We are on the horizon where digitalisation, automation and augmented reality are playing an important role in our lives – Do you see a drastic change over the next decade that raises issues in humanity?

I believe technology is the single greatest lever we have to diminish or expand the growing divide in our global community. Every day, we read about mind-bending new technologies or innovative workplace practices on one hand, and stories of mismatched skills being taught to young people or significant workforce retrenchments on the other. Scientists and AI experts agree that we are in a race against time: we need to establish ethical guidelines to catch up to technology’s irreversible integration into our lives. In January 2019, Gartner reported that AI adoption tripled in the last year alone, with an estimated 37% of firms now implementing AI in some form. In a recent Deloitte survey, 76% of executives said they expected AI to “substantially transform” their companies within three years. Since 2017, more than two dozen national governments have released AI strategies or plans to develop ethics standards, policies, and regulations.

The problem? No two strategies are alike. I see the most drastic changes over the next decade as the dire need for global ethical guidelines to be developed. However issues such as ethics, privacy and bias all shift dramatically between countries and cultures. Major technology companies are ahead in the global race to develop ethical guidelines and AI governance teams. We see new partnerships between Facebook and the Technical University of Munich (TUM) forming The Institute for Ethics in Artificial Intelligence, with an initial investment of $7.5 million. Amazon and the National Science Foundation recently earmarked $10 million for AI fairness research. Unless governments can get ahead of rapid change, the rule-breakers will become the rule-makers.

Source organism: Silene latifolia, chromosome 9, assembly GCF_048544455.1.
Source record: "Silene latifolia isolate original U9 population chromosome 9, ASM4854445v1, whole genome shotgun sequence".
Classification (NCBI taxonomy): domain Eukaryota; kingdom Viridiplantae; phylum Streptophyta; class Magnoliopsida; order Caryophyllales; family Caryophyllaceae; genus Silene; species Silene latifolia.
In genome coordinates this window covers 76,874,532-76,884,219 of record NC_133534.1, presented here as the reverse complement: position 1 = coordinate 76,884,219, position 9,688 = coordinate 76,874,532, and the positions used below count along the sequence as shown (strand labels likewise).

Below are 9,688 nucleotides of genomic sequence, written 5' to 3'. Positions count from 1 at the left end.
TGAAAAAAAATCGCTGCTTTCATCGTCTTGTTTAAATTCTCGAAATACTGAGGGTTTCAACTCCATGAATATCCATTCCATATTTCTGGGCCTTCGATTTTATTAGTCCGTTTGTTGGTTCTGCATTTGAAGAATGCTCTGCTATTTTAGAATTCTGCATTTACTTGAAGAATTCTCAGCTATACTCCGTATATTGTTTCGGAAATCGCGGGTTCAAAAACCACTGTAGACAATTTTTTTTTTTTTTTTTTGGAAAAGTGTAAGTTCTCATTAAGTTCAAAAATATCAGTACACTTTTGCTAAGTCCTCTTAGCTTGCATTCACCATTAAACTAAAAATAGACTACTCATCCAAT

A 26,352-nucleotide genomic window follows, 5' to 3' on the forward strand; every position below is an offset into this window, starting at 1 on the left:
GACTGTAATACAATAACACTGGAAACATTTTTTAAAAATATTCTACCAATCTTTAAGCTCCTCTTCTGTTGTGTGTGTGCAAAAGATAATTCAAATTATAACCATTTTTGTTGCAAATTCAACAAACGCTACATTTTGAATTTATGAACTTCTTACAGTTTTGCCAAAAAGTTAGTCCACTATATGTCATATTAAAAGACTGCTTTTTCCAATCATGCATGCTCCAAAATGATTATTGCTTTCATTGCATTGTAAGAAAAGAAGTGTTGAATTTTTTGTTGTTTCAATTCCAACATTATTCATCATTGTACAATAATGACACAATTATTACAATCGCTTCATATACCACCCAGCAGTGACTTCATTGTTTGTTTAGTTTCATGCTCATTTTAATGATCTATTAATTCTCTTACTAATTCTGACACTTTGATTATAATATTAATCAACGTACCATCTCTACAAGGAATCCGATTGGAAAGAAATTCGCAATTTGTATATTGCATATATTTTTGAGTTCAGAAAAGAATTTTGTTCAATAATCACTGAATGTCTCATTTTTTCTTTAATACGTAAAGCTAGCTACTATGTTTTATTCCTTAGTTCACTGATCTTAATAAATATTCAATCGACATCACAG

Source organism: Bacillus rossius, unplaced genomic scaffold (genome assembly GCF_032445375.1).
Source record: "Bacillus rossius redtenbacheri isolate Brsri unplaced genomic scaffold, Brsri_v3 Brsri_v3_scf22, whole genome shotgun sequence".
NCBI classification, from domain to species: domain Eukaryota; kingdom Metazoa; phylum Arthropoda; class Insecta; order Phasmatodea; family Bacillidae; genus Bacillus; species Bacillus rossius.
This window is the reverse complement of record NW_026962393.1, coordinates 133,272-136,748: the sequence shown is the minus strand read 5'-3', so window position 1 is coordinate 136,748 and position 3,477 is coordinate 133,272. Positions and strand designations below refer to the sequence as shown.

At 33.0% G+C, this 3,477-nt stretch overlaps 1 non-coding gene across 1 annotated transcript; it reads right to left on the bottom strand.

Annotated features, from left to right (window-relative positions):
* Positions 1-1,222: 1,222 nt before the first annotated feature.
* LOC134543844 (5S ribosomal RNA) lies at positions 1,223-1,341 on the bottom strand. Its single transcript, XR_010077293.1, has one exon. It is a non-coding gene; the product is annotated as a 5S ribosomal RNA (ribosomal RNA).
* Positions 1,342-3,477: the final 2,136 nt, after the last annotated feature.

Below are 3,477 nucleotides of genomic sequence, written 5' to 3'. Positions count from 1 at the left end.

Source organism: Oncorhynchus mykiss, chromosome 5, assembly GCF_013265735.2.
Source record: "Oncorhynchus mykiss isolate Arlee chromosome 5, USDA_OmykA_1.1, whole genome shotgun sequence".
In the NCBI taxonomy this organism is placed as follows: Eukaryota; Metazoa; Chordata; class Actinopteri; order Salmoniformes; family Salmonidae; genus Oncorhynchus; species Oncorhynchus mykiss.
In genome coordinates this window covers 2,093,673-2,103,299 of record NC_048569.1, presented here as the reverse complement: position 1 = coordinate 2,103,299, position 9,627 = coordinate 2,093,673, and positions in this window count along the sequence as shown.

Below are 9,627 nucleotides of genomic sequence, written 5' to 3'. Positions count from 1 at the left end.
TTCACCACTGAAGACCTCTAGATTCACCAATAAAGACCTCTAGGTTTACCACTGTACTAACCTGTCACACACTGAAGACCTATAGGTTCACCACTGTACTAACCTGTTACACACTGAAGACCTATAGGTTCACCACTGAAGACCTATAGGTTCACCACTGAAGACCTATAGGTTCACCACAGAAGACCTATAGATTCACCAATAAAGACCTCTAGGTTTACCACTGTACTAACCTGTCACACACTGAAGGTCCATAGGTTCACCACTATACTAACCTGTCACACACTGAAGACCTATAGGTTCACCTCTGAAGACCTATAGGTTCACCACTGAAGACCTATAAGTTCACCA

Tell us about the kind of leadership and decision making that will better drive the hyper-connected world.

We need leaders who are pragmatic, aware and able to understand the complex implications of technology, and above all, who have a willingness to act. There is a new language of leadership forming. One that champions courageous individuals who are able to nurture leadership in others as well as provide a vision. Speaking on stage with former Secretary of State, Condoleezza Rice this month, we discussed how to move forward when the stakes are high and the path is unclear. Ultimately, she said, “you have to keep your wits about you, you have to trust your instincts and your gut, and those around you. You have to make the decisions, because not making a decision is making a decision.”


Welcome Plenary 1: Exploring the Impact of a Hyper-connected Humanity
Date: Monday, 17 February 2020

Plenary 2: Leveraging Event Technology Today, Tomorrow and in the Future
Date: Monday, 17 February 2020


If you want to see Holly speak, register for AIME today and upgrade your ticket to attend the Knowledge Exchange.